Being John Malkovich rating 
4.5/5 Being John Malkovich

Director Spike Jonze
Writer Charlie Kaufman
Stars John Malkovich, John Cusack, Cameron Diaz, Catherine Keener
Certificate 15
Running time 112 minutes
Country US
Year 1999
Associated shops

Read Nicholas Dawson's review of Being John Malkovich

Reviewed by Katherine Reynolds Lewis

Being John Malkovich takes us into a playful, upside-down world where the ludicrous is accepted without question and the normal rules of biology and physics don't apply. Frustrated puppeteer Craig Schwartz (John Cusack) is our guide, the perfect straight man. From its premise - that a hidden doorway leads people into John Malkovich's head - to its tidy conclusion, this is a funny, enjoyable and surprisingly sexy film.

Charlie Kaufman's wildly original script grapples with such high-minded issues as love, lust, mortality, celebrity, and identity. Yet anytime we're in danger of taking it too seriously, we're brought back to earth, usually by Maxine (played with casual flair by Catherine Keener), Craig's opportunistic co-worker. "Truth is for suckers, Johnny boy," Maxine tells Malkovich, who plays himself.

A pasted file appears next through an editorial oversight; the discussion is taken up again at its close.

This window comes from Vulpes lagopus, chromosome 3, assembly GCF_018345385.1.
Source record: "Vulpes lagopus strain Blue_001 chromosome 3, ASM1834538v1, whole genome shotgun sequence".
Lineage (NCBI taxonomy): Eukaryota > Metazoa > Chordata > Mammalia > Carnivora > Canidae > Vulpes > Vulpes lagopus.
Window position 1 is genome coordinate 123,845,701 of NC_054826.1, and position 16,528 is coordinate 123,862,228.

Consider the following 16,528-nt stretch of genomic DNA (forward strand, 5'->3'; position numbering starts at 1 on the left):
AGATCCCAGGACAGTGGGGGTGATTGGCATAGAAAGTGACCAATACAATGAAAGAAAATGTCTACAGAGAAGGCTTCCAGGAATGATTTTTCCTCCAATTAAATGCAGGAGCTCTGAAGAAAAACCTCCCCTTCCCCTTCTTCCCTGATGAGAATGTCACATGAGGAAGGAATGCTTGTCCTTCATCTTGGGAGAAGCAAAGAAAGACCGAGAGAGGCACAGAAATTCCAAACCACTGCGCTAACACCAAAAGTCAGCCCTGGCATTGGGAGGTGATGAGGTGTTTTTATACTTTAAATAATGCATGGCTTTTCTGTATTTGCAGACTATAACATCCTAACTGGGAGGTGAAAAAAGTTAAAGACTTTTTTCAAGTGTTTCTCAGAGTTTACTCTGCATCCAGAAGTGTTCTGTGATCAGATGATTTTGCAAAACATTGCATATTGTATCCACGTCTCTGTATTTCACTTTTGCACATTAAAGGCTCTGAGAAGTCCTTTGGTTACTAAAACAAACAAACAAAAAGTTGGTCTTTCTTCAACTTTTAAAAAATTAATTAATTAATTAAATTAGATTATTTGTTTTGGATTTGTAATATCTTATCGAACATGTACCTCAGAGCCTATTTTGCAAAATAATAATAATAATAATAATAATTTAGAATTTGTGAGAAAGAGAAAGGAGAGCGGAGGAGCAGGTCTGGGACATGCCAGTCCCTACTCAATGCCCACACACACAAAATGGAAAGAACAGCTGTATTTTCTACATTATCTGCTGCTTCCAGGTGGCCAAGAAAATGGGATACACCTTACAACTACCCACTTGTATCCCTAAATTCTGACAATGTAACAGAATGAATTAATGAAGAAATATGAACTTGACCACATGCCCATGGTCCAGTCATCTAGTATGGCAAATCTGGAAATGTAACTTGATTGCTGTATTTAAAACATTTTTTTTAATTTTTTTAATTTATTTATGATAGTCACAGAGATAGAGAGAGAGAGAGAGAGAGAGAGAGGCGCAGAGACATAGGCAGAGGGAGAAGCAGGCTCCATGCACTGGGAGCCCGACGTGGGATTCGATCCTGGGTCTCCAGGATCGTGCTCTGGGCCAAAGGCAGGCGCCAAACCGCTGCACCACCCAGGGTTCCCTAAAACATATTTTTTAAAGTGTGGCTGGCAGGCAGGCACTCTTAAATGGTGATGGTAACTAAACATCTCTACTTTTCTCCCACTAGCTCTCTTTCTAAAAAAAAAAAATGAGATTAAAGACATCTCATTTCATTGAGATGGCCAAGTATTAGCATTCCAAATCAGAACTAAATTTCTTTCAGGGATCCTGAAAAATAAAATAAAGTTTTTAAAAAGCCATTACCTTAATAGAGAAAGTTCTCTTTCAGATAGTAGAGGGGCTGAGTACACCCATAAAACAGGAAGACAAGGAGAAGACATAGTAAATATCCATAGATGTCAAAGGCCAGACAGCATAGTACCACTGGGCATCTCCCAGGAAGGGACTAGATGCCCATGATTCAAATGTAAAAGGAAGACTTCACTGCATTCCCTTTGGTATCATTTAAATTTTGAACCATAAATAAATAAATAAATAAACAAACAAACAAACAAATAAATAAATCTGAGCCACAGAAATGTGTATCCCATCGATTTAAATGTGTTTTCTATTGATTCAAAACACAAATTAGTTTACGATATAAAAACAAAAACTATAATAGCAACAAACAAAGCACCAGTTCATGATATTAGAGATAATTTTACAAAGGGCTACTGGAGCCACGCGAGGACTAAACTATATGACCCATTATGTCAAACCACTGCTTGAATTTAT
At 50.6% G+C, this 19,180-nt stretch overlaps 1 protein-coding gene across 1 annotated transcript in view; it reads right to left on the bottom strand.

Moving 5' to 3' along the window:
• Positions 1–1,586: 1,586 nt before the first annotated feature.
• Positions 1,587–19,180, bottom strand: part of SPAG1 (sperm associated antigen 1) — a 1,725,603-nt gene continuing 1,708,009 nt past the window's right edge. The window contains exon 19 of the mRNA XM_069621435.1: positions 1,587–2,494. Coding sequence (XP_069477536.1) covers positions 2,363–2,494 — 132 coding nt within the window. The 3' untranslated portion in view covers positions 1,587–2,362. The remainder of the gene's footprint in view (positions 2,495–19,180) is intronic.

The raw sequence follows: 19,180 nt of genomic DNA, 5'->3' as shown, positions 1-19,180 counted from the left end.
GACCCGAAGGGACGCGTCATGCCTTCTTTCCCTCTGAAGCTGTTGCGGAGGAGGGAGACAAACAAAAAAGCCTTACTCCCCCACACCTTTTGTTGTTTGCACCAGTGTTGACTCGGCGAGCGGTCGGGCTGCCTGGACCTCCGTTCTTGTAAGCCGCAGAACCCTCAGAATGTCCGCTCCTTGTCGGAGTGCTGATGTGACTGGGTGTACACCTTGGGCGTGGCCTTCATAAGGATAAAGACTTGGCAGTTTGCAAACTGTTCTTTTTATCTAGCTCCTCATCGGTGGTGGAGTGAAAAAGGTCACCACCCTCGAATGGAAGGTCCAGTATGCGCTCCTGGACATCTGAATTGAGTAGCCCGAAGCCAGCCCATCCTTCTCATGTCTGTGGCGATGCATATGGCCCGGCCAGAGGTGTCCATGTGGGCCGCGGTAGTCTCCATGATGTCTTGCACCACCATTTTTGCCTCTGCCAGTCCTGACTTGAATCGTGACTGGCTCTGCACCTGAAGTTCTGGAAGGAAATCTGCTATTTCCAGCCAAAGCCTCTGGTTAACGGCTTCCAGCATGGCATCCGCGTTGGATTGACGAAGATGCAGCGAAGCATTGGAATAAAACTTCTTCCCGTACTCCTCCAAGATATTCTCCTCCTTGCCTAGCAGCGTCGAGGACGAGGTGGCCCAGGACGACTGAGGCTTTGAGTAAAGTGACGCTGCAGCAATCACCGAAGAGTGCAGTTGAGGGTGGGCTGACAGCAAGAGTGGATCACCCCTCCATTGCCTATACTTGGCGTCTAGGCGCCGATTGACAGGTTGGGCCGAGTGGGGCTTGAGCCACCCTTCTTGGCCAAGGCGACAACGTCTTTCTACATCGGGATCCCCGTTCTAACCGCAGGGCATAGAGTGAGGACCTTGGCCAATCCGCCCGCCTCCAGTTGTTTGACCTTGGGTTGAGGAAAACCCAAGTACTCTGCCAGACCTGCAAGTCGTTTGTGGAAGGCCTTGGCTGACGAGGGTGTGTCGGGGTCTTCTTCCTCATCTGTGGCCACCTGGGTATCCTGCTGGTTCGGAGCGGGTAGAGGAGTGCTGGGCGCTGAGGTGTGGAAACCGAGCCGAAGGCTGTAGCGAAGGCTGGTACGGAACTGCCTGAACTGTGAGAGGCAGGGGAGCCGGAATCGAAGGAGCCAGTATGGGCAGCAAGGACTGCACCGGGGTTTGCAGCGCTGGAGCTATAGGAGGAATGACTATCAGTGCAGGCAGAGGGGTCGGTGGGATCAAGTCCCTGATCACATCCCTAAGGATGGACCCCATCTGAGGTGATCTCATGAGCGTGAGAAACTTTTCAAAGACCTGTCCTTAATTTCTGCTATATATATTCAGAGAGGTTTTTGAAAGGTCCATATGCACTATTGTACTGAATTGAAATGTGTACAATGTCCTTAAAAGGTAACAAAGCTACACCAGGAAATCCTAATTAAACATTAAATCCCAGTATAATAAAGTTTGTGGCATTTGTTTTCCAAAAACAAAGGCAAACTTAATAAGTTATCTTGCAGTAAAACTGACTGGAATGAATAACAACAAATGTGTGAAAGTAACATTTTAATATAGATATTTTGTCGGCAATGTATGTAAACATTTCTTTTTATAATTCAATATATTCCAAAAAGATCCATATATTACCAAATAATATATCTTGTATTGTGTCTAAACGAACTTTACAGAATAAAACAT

Director Spike Jonze intersperses melodrama and humour, reality and the outrageous. A television show highlights Derek Mantini, Craig's nemesis, who "thrilled onlookers" by performing "The Belle of Amherst" with a 60-foot tall Emily Dickinson puppet. Craig's office is on floor 7 1/2, where the ceilings are half-size and everyone walks around bent over.

When Craig and Maxine turn the Malkovich portal - a gooey, humming passageway reminiscent of the birth canal - into a money-making venture, they find no shortage of takers. People may not know what movie Malkovich was in, but they're willing to fork out 200 bucks to gaze out of his eyes while he orders new towels or reads the morning paper.

Jonze contrasts Maxine's lean elegance with the flyaway hair and dumpy clothes of Craig and his dowdy wife Lotte (brilliantly acted by Cameron Diaz). The sounds leap out at you - crunching toast, Malkovich's hand rubbing across his bald head - and remind you of the director's start in music videos. Go ahead, sink into this movie and lose yourself.

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Read Nicholas Dawson's review of Being John Malkovich